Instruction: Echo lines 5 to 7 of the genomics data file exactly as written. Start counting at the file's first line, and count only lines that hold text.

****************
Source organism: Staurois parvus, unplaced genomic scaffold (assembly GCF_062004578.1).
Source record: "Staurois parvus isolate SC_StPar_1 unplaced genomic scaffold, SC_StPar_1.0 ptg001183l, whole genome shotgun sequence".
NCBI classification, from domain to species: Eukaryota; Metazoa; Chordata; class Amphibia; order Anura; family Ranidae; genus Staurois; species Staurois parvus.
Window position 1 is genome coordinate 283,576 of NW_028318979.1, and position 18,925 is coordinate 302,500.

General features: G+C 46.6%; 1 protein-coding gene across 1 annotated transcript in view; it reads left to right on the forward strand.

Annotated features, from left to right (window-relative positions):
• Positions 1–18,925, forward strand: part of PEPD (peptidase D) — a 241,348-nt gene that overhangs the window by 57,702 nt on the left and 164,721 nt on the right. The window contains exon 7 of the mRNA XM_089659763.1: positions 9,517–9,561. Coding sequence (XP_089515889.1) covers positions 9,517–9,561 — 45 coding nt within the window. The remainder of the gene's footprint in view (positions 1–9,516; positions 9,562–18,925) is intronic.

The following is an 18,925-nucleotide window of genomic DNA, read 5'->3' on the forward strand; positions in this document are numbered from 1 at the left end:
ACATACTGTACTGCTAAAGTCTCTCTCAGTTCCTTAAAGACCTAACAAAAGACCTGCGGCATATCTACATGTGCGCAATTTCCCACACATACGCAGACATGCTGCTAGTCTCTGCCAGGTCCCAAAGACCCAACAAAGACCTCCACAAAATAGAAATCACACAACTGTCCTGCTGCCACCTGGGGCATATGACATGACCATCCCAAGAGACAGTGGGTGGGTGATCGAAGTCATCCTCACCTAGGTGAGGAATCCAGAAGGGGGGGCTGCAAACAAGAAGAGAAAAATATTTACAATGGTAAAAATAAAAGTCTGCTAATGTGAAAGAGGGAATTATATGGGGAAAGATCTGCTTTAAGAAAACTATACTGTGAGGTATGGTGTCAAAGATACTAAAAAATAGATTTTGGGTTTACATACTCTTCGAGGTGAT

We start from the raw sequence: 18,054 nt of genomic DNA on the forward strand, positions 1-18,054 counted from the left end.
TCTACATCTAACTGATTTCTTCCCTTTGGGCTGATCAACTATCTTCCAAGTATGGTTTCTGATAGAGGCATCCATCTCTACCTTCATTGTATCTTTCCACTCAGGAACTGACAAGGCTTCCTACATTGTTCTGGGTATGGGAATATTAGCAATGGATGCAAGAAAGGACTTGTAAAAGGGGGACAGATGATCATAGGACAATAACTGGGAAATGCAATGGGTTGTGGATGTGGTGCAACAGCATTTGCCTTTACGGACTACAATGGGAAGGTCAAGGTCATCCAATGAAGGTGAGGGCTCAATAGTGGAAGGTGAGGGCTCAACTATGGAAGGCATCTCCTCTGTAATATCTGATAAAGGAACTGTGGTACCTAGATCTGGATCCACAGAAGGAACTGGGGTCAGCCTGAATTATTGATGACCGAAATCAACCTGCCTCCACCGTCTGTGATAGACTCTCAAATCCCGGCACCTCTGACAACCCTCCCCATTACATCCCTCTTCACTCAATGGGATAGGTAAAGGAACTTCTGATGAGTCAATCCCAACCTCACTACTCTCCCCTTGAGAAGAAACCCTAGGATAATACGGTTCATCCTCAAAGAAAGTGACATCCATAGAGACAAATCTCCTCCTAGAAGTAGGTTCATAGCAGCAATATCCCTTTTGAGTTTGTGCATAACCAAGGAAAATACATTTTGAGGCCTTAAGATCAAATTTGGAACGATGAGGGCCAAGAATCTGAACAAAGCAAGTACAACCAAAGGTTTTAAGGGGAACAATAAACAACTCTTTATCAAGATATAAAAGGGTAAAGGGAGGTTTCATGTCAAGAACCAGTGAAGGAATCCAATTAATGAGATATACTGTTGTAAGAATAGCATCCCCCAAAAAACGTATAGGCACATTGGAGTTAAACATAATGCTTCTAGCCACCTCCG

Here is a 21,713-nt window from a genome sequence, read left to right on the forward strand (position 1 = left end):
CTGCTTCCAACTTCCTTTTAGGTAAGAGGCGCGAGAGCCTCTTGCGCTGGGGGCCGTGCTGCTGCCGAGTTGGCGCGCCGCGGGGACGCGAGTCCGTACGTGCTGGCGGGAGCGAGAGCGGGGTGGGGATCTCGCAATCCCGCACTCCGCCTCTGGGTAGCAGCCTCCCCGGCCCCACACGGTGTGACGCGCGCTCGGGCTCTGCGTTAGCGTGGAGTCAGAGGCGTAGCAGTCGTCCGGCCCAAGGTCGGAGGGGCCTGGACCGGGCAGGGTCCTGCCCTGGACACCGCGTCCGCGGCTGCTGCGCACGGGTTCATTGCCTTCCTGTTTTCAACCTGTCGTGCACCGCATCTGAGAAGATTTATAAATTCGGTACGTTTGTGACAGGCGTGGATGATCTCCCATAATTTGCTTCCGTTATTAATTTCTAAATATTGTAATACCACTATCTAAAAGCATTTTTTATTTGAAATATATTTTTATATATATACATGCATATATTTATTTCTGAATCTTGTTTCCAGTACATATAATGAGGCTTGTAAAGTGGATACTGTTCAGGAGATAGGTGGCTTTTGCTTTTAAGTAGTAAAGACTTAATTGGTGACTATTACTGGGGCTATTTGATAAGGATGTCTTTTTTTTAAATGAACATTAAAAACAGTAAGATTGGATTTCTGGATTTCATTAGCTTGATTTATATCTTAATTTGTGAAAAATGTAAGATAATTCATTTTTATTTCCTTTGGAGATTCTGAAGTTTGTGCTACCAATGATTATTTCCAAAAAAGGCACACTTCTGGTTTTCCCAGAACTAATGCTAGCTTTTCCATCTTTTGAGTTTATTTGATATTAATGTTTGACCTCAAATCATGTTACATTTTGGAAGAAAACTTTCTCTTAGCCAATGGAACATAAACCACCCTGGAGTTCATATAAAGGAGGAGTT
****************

General features: G+C 46.6%; 1 protein-coding gene across 1 annotated transcript in view; it reads left to right on the forward strand.

Annotated features, from left to right (window-relative positions):
• Positions 1–18,925, forward strand: part of PEPD (peptidase D) — a 241,348-nt gene that overhangs the window by 57,702 nt on the left and 164,721 nt on the right. The window contains exon 7 of the mRNA XM_089659763.1: positions 9,517–9,561. Coding sequence (XP_089515889.1) covers positions 9,517–9,561 — 45 coding nt within the window. The remainder of the gene's footprint in view (positions 1–9,516; positions 9,562–18,925) is intronic.